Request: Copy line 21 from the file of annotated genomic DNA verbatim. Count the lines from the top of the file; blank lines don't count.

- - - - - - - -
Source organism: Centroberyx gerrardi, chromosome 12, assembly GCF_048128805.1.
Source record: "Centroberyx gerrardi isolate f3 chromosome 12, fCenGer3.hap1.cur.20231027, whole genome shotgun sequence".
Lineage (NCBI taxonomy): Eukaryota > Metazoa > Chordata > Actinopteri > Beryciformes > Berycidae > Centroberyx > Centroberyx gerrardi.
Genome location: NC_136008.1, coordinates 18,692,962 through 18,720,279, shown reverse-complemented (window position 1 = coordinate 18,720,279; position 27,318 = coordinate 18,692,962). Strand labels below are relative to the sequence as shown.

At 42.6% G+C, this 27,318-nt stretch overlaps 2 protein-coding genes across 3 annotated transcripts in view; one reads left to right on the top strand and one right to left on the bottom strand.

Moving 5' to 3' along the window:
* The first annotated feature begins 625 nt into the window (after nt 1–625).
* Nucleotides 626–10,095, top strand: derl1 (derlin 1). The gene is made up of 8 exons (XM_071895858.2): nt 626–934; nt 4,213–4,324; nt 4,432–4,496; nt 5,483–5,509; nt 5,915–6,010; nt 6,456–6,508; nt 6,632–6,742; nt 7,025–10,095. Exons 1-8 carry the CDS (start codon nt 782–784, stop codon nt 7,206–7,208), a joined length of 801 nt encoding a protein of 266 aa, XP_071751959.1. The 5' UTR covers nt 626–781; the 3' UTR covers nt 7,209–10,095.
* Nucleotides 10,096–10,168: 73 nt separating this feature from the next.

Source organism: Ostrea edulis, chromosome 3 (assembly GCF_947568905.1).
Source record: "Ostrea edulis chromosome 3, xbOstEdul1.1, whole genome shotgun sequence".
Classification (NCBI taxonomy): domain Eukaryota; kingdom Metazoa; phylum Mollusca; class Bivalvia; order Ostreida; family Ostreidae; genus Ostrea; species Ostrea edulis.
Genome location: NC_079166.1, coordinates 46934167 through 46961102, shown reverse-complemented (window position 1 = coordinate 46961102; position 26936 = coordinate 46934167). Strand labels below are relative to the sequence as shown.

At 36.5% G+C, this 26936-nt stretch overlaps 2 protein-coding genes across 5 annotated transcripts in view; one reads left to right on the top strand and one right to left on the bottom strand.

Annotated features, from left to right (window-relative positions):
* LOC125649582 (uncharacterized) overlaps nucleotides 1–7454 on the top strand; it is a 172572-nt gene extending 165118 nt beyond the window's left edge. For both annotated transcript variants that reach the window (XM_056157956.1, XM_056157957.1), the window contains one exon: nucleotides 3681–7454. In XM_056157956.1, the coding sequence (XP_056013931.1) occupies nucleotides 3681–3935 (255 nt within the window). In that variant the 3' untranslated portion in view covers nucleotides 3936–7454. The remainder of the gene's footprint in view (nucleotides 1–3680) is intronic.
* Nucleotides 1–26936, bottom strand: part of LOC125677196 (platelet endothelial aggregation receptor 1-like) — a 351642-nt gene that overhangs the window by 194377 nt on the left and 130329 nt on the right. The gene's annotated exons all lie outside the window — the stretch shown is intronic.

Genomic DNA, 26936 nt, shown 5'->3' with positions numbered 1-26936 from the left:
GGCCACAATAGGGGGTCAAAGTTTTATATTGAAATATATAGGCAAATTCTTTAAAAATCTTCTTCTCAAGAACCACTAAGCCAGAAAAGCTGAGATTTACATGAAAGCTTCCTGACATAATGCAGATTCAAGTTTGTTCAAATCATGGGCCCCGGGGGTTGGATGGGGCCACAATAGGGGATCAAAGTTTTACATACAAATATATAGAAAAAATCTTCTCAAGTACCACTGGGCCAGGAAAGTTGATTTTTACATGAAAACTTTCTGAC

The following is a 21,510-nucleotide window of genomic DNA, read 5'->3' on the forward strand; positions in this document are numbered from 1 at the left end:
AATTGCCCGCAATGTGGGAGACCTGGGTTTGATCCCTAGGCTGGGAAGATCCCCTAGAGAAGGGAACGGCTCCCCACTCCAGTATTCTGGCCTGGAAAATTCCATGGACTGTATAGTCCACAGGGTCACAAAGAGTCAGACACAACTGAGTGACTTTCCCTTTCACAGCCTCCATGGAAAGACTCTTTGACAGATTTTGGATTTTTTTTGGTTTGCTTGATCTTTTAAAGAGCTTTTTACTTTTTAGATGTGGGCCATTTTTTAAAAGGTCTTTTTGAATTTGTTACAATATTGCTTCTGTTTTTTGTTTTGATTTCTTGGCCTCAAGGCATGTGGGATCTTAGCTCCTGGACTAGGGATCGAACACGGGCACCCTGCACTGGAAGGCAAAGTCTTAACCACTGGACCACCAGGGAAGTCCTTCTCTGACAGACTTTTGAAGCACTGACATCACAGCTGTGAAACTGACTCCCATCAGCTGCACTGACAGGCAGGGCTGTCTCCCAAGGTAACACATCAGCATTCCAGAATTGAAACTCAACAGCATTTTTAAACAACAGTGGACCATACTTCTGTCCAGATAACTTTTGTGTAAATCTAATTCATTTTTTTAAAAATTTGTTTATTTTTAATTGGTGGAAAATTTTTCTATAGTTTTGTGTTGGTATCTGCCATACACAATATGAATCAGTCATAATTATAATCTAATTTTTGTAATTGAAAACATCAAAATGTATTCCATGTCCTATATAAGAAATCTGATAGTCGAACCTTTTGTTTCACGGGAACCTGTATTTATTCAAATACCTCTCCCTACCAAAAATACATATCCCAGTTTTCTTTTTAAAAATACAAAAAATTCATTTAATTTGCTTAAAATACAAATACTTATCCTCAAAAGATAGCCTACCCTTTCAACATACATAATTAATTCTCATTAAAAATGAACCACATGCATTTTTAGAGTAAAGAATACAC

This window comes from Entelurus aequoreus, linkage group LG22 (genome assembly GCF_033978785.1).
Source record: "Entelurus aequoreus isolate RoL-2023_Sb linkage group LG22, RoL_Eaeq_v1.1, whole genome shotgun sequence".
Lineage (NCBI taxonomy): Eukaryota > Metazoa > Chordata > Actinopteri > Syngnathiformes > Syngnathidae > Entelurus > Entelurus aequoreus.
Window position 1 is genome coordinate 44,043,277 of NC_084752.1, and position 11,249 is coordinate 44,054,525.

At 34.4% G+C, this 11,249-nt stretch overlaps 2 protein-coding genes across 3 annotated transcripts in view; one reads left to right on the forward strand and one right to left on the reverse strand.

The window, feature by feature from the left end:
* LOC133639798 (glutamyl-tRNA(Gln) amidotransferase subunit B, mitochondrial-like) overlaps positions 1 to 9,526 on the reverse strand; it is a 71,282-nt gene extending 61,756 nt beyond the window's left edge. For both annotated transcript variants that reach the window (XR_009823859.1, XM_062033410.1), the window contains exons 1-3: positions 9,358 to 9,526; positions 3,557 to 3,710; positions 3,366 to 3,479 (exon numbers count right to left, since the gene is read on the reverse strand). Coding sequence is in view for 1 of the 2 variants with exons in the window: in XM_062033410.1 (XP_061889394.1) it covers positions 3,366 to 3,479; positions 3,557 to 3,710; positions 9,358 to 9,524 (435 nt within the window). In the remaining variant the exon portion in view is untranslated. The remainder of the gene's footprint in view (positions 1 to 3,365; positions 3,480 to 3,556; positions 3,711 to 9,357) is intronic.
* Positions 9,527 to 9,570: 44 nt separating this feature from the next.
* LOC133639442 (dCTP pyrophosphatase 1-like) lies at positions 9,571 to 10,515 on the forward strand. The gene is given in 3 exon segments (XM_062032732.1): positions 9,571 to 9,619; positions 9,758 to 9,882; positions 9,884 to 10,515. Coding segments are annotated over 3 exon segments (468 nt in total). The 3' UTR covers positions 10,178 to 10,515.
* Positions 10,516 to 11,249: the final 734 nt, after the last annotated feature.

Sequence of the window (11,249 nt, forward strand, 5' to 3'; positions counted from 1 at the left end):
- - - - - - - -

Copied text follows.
AATTGCCCGCAATGTGGGAGACCTGGGTTTGATCCCTAGGCTGGGAAGATCCCCTAGAGAAGGGAACGGCTCCCCACTCCAGTATTCTGGCCTGGAAAATTCCATGGACTGTATAGTCCACAGGGTCACAAAGAGTCAGACACAACTGAGTGACTTTCCCTTTCACAGCCTCCATGGAAAGACTCTTTGACAGATTTTGGATTTTTTTTGGTTTGCTTGATCTTTTAAAGAGCTTTTTACTTTTTAGATGTGGGCCATTTTTTAAAAGGTCTTTTTGAATTTGTTACAATATTGCTTCTGTTTTTTGTTTTGATTTCTTGGCCTCAAGGCATGTGGGATCTTAGCTCCTGGACTAGGGATCGAACACGGGCACCCTGCACTGGAAGGCAAAGTCTTAACCACTGGACCACCAGGGAAGTCCTTCTCTGACAGACTTTTGAAGCACTGACATCACAGCTGTGAAACTGACTCCCATCAGCTGCACTGACAGGCAGGGCTGTCTCCCAAGGTAACACATCAGCATTCCAGAATTGAAACTCAACAGCATTTTTAAACAACAGTGGACCATACTTCTGTCCAGATAACTTTTGTGTAAATCTAATTCATTTTTTTAAAAATTTGTTTATTTTTAATTGGTGGAAAATTTTTCTATAGTTTTGTGTTGGTATCTGCCATACACAATATGAATCAGTCATAATTATAATCTAATTTTTGTAATTGAAAACATCAAAATGTATTCCATGTCCTATATAAGAAATCTGATAGTCGAACCTTTTGTTTCACGGGAACCTGTATTTATTCAAATACCTCTCCCTACCAAAAATACATATCCCAGTTTTCTTTTTAAAAATACAAAAAATTCATTTAATTTGCTTAAAATACAAATACTTATCCTCAAAAGATAGCCTACCCTTTCAACATACATAATTAATTCTCATTAAAAATGAACCACATGCATTTTTAGAGTAAAGAATACAC